“Is bigger generally better?” was one of the hot button topics being debated at a Series Mania panel on Wednesday and the answer in general was there is always room for growth in a rapidly expanding market, albeit with some caveats.
Weighing in on the topic were the heads of Europe-based companies, each of which operate several labels across territories. They included Christian Vesper, president of global drama at Fremantle, Julie Meldal-Johnsen, executive VP of global content at ITV Studios, Federation Entertainment MD Lionel Uzan, Asacha Media Group co-founder and co-CEO Marina Williams and Lars Blomgren, head of scripted at Banijay. The panel was moderated by Variety international editor Manori Ravindran.
“It’s not necessarily about just getting bigger, it’s about strategically, what do we need within the group to support our current producers as well as our distribution,” said Vesper. Meldal-Johnsen likened the 60 plus labels within the ITV Studios group as self-captained ships with their own creative and entrepreneurial cultures that could take advantage of being part of a larger flotilla in times of global crises like COVID-19.
Blomgren spoke about the advantage of sharing best practices within the group companies, saying that there’s always someone who has or has had the same problem elsewhere. Blomgren also talked about the advantage of the group having deep pockets during scenarios like bidding wars. Banijay recently acquired control of Italy’s expanding Groenlandia Group.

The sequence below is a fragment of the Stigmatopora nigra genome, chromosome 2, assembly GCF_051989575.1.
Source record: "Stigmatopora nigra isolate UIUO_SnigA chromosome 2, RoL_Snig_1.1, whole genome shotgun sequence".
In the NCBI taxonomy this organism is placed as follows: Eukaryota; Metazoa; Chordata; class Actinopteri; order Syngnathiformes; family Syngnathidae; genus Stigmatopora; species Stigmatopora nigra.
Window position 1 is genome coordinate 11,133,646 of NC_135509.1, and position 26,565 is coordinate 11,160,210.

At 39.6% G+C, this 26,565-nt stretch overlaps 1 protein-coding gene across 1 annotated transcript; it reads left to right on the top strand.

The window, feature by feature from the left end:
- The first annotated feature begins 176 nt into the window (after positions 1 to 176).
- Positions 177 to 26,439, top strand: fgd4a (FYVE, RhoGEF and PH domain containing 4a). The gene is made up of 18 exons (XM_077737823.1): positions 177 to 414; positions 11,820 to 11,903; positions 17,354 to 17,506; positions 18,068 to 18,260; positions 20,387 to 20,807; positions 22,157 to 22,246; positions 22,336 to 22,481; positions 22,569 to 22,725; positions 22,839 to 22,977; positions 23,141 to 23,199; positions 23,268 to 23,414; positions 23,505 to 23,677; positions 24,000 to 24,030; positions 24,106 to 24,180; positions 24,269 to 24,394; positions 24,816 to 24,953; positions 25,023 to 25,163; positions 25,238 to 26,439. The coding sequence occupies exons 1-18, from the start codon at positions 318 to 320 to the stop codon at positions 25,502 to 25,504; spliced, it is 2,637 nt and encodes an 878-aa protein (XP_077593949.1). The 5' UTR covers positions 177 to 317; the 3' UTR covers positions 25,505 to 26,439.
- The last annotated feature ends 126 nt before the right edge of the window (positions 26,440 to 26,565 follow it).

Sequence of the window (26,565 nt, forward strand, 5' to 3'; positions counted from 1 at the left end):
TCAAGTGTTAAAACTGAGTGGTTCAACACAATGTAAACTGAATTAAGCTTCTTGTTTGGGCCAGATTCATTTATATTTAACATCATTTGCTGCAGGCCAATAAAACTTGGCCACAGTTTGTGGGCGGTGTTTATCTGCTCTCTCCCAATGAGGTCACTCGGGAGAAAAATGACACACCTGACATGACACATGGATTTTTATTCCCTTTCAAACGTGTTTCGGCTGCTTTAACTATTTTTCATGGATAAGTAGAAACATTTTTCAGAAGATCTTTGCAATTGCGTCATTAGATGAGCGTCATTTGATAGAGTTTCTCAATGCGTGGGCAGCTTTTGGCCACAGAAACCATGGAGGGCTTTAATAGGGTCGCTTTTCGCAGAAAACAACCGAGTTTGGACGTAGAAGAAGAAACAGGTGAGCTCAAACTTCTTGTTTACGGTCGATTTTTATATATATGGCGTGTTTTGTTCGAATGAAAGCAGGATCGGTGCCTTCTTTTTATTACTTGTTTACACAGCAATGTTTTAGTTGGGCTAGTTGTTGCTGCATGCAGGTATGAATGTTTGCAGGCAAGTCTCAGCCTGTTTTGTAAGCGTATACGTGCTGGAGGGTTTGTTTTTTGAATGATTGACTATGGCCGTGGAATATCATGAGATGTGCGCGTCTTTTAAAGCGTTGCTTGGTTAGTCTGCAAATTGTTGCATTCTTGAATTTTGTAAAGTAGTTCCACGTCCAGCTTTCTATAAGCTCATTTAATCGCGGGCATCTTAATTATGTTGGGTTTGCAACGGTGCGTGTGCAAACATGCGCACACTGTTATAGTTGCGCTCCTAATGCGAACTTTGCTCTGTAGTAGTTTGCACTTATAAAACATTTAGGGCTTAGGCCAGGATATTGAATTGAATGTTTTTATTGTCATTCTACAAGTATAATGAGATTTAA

“Scale is important – the question is how big? It has to be manageable,” said Williams. “Our view is that the synergy between the producers within the group is very important,” Williams said, “so that the talent doesn’t get lost.”
In a red hot market, identifying and retaining talent is one of the key elements to success, the panelists agreed. “We are all battling for the same talent – but the reason why they would choose one or the other is really related to the type of culture of each company,” said Uzan. The Federation listed flexibility, entrepreneurial spirt and distribution strengths as some of the desirable factors for talent. “For the talent, the question is, why am I choosing this home? If it’s just the money there are even bigger players than all of us.”
The U.S. agents of these talents sometimes quoted too high a price for them, leading to disruptions in the European production models, the panelists said. “It’s also a question for them, how do you keep your talents? How do you get your talent to be able to work on bigger shows, not just pure local shows, that’s where the independent groups are a good asset for the local agents,” Uzan said.
Uzan’s thoughts segued neatly into the ever-present question of streamers and there were differing views expressed. “There is quite a lot of supervision, a lot of micromanagement, a lot of demands, which is putting pressure, because it’s taking your creativity a little bit away when you spend too much time on administrative,” said Williams, referring to dealing with the global streamers.
On the other hand, Meldal-Johnsen said that ITV Studios’ experiences with the global streamers were “almost overwhelmingly positive” and “very fast to react.” “Yes, there’s a lot more communication and they’re across a lot of details, but very supportive,” Meldal-Johnsen added.
Some of the global streamers are just entering mainland Europe and the panelists agreed that there is “room to grow.” “What we’re for is to help them [producers] grow, to help them manage that growth and advise them,” said Vesper.